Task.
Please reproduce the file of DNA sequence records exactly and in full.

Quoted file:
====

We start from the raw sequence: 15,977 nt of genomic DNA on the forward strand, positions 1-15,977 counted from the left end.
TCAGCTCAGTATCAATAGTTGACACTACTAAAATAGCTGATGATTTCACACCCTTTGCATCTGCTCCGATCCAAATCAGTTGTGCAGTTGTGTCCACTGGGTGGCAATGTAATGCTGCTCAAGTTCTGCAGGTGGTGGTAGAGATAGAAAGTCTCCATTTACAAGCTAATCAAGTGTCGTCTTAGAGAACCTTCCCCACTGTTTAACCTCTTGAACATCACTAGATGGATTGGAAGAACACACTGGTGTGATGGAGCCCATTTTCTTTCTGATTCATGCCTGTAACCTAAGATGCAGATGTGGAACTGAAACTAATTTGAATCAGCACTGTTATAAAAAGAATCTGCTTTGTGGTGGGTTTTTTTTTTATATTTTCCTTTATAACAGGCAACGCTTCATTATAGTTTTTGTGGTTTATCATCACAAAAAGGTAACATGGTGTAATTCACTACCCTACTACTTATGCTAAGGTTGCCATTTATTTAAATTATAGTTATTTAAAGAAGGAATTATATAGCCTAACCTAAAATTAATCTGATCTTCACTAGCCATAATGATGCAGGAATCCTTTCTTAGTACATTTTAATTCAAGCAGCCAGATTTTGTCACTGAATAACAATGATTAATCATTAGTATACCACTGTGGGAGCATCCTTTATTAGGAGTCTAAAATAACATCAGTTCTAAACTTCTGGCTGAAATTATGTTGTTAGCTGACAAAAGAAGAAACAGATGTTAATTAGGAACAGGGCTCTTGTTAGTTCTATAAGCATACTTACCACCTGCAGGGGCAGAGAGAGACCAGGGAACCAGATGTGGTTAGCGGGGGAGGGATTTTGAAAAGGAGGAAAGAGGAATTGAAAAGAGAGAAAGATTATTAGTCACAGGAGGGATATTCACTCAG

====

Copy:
We start from the raw sequence: 15,977 nt of genomic DNA on the forward strand, positions 1-15,977 counted from the left end.
TCAGCTCAGTATCAATAGTTGACACTACTAAAATAGCTGATGATTTCACACCCTTTGCATCTGCTCCGATCCAAATCAGTTGTGCAGTTGTGTCCACTGGGTGGCAATGTAATGCTGCTCAAGTTCTGCAGGTGGTGGTAGAGATAGAAAGTCTCCATTTACAAGCTAATCAAGTGTCGTCTTAGAGAACCTTCCCCACTGTTTAACCTCTTGAACATCACTAGATGGATTGGAAGAACACACTGGTGTGATGGAGCCCATTTTCTTTCTGATTCATGCCTGTAACCTAAGATGCAGATGTGGAACTGAAACTAATTTGAATCAGCACTGTTATAAAAAGAATCTGCTTTGTGGTGGGTTTTTTTTTTATATTTTCCTTTATAACAGGCAACGCTTCATTATAGTTTTTGTGGTTTATCATCACAAAAAGGTAACATGGTGTAATTCACTACCCTACTACTTATGCTAAGGTTGCCATTTATTTAAATTATAGTTATTTAAAGAAGGAATTATATAGCCTAACCTAAAATTAATCTGATCTTCACTAGCCATAATGATGCAGGAATCCTTTCTTAGTACATTTTAATTCAAGCAGCCAGATTTTGTCACTGAATAACAATGATTAATCATTAGTATACCACTGTGGGAGCATCCTTTATTAGGAGTCTAAAATAACATCAGTTCTAAACTTCTGGCTGAAATTATGTTGTTAGCTGACAAAAGAAGAAACAGATGTTAATTAGGAACAGGGCTCTTGTTAGTTCTATAAGCATACTTACCACCTGCAGGGGCAGAGAGAGACCAGGGAACCAGATGTGGTTAGCGGGGGAGGGATTTTGAAAAGGAGGAAAGAGGAATTGAAAAGAGAGAAAGATTATTAGTCACAGGAGGGATATTCACTCAG